Art may not be our mother-tongue, but the language of food is spoken in every language. Food brings people together. It is a sacred and ancient language that evokes the history, flavors and aromas of a culture. Last weekend, Radhouane El Meddeb, the Tunisian-born choreographer,dancer and cook, performed “I Dance & I Feed You” at The Light Box at the Goldman Warehouse, a Knight Arts grantee. “I Dance & I Feed You” combined two of Meddeb’s favorite things: cooking and dancing. It also included my two favorite pastimes: watching and eating.
As I entered The Lightbox turned communal gathering space, Meddeb’s make-shift kitchen appeared. The four (2 feet by 2 feet by 2 feet) yellow tables reflected brilliantly against the black backdrop as my eyes focused on the yummy grub from Whole Foods on top of those tables: carrots, onions, zucchini, tons of spinach, lamb, couscous, spices, olive oil and other culinary treasures. The audience, with their tongues wagging, sat around the stage — on the floor, on top of fluffy pillows and on softly cushioned chairs — beneath an array of quirky light fixtures and chandeliers. It was a comfy-cozy environment conceived to bring people together in a metaphorical group hug.
Meddeb wore a cinnamon-spiced color linen shirt and pale orange linen pants. He began the performance sitting across from the makeshift kitchen. He sat upon a single yellow table from where he controlled the soundtrack of traditional North Africa/Middle Eastern inspired music from his iPod. He turned the music on, sat and previewed the audience, like we were a curiosity. It was curious watching a man dance and cook barefoot with such zealous pride and a slightly self-conscious attitude as he teased all of our senses.
As Meddeb began to move, the audience started to relax and sync with his rhythm. The dance lasted as long as it took for the meal to finish cooking. While the meal was simmering on an electric stove, Meddeb moved in rapturous and rhythmic phrases that were often ritualistic and emotive. When he repeatedly beat his belly with both hands after he ate his plate first, this movement communicated something like, “thank you for that which we are about to eat” to the universe.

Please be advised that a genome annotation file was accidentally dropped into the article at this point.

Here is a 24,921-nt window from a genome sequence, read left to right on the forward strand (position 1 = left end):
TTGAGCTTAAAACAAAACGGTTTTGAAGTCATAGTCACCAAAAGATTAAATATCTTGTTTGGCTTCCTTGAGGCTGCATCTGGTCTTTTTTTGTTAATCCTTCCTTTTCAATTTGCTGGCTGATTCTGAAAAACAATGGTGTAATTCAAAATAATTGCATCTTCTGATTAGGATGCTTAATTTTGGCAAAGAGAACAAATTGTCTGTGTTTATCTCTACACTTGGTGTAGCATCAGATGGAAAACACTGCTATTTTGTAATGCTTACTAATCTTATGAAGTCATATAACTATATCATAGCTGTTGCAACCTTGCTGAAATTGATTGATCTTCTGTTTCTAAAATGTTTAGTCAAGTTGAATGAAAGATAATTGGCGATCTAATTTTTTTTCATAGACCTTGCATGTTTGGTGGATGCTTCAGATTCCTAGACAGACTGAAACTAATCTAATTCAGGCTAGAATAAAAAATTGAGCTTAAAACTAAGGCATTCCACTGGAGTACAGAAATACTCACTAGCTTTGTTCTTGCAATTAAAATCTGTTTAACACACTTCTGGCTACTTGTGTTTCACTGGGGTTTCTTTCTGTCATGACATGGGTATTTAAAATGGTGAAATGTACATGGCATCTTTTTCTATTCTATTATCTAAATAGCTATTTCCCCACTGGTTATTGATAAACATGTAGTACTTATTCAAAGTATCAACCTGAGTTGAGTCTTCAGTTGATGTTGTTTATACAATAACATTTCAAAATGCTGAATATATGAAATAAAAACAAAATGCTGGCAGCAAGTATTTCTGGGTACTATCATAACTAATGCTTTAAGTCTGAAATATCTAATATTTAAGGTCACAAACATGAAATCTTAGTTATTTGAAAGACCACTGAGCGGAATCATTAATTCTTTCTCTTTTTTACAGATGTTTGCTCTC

One important (and unique) element of Meddeb’s performance is that he introduced the sense of smell to a theatrical context—a sense that is often left out in staged performances. When Meddeb ran around the stage tossing clouds of sweet cinnamon into the air, I felt at home, connected to his culinary cultural history and to my own experiences with cooking.
Meddeb has a complex, unassuming and, at times, sassy personality. He subtly taunted and teased us with his gestures throughout the performance. He tossed cloves, plastic forks and paper plates at us without aggression. You want a taste of this meal, he’d communicate with the quick blink of his eyes. Then he would turn and stomp off leaving us wanting a taste. At one point, Meddeb gave me a plate of food and then took it away before I had a chance to take a bite. Eventually, I got it back.
Calling Meddeb’s performance dinner theater would be an insult. “I Dance & I Feed You” is an act of community building — a communal and multicultural theater performance that uses all the senses to communicate his profound love for dancing and cooking. Most importantly, it subtly spoke of the power and intention of what it means to break bread with another person. Even if we don’t speak the same mother-tongue, we are always connected through the senses.
Let’s eat, Meddeb gestured, and as one we leapt to our hands and knees and ate.